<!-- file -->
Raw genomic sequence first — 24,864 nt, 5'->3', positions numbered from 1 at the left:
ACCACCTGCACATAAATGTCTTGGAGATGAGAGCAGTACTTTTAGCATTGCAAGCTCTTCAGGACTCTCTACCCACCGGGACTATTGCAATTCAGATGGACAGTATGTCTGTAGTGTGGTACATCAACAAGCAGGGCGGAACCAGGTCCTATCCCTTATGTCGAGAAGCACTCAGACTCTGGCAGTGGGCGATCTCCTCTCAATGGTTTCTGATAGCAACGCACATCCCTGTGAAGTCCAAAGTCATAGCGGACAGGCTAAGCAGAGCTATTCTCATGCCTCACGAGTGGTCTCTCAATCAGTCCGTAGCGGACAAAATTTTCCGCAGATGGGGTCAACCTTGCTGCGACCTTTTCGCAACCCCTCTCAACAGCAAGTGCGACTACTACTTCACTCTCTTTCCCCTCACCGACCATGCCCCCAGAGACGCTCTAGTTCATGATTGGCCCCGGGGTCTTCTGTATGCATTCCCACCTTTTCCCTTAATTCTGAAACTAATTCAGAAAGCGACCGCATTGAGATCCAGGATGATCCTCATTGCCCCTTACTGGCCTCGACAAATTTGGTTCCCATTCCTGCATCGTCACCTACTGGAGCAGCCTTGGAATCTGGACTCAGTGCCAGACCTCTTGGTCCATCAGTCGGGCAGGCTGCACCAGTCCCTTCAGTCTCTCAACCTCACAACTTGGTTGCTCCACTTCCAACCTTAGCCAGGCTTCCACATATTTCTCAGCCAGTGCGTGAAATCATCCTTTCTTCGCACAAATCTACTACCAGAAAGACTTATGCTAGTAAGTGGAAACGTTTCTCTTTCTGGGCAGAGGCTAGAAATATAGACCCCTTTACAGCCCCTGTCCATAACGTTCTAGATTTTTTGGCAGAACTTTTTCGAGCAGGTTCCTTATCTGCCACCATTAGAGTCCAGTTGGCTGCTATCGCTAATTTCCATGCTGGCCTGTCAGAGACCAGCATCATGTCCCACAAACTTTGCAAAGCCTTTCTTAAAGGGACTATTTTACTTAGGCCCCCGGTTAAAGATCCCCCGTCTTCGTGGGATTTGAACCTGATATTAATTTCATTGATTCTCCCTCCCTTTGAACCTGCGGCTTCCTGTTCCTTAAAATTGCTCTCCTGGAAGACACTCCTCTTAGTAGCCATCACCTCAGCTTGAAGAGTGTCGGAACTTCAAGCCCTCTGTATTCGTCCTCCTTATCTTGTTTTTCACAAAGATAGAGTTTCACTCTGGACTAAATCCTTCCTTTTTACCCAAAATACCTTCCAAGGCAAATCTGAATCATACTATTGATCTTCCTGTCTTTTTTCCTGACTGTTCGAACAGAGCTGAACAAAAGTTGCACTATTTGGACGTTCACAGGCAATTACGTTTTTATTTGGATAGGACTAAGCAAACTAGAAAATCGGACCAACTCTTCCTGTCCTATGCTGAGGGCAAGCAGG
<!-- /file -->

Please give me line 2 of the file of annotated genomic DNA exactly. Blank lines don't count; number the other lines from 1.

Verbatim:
ACCACCTGCACATAAATGTCTTGGAGATGAGAGCAGTACTTTTAGCATTGCAAGCTCTTCAGGACTCTCTACCCACCGGGACTATTGCAATTCAGATGGACAGTATGTCTGTAGTGTGGTACATCAACAAGCAGGGCGGAACCAGGTCCTATCCCTTATGTCGAGAAGCACTCAGACTCTGGCAGTGGGCGATCTCCTCTCAATGGTTTCTGATAGCAACGCACATCCCTGTGAAGTCCAAAGTCATAGCGGACAGGCTAAGCAGAGCTATTCTCATGCCTCACGAGTGGTCTCTCAATCAGTCCGTAGCGGACAAAATTTTCCGCAGATGGGGTCAACCTTGCTGCGACCTTTTCGCAACCCCTCTCAACAGCAAGTGCGACTACTACTTCACTCTCTTTCCCCTCACCGACCATGCCCCCAGAGACGCTCTAGTTCATGATTGGCCCCGGGGTCTTCTGTATGCATTCCCACCTTTTCCCTTAATTCTGAAACTAATTCAGAAAGCGACCGCATTGAGATCCAGGATGATCCTCATTGCCCCTTACTGGCCTCGACAAATTTGGTTCCCATTCCTGCATCGTCACCTACTGGAGCAGCCTTGGAATCTGGACTCAGTGCCAGACCTCTTGGTCCATCAGTCGGGCAGGCTGCACCAGTCCCTTCAGTCTCTCAACCTCACAACTTGGTTGCTCCACTTCCAACCTTAGCCAGGCTTCCACATATTTCTCAGCCAGTGCGTGAAATCATCCTTTCTTCGCACAAATCTACTACCAGAAAGACTTATGCTAGTAAGTGGAAACGTTTCTCTTTCTGGGCAGAGGCTAGAAATATAGACCCCTTTACAGCCCCTGTCCATAACGTTCTAGATTTTTTGGCAGAACTTTTTCGAGCAGGTTCCTTATCTGCCACCATTAGAGTCCAGTTGGCTGCTATCGCTAATTTCCATGCTGGCCTGTCAGAGACCAGCATCATGTCCCACAAACTTTGCAAAGCCTTTCTTAAAGGGACTATTTTACTTAGGCCCCCGGTTAAAGATCCCCCGTCTTCGTGGGATTTGAACCTGATATTAATTTCATTGATTCTCCCTCCCTTTGAACCTGCGGCTTCCTGTTCCTTAAAATTGCTCTCCTGGAAGACACTCCTCTTAGTAGCCATCACCTCAGCTTGAAGAGTGTCGGAACTTCAAGCCCTCTGTATTCGTCCTCCTTATCTTGTTTTTCACAAAGATAGAGTTTCACTCTGGACTAAATCCTTCCTTTTTACCCAAAATACCTTCCAAGGCAAATCTGAATCATACTATTGATCTTCCTGTCTTTTTTCCTGACTGTTCGAACAGAGCTGAACAAAAGTTGCACTATTTGGACGTTCACAGGCAATTACGTTTTTATTTGGATAGGACTAAGCAAACTAGAAAATCGGACCAACTCTTCCTGTCCTATGCTGAGGGCAAGCAGG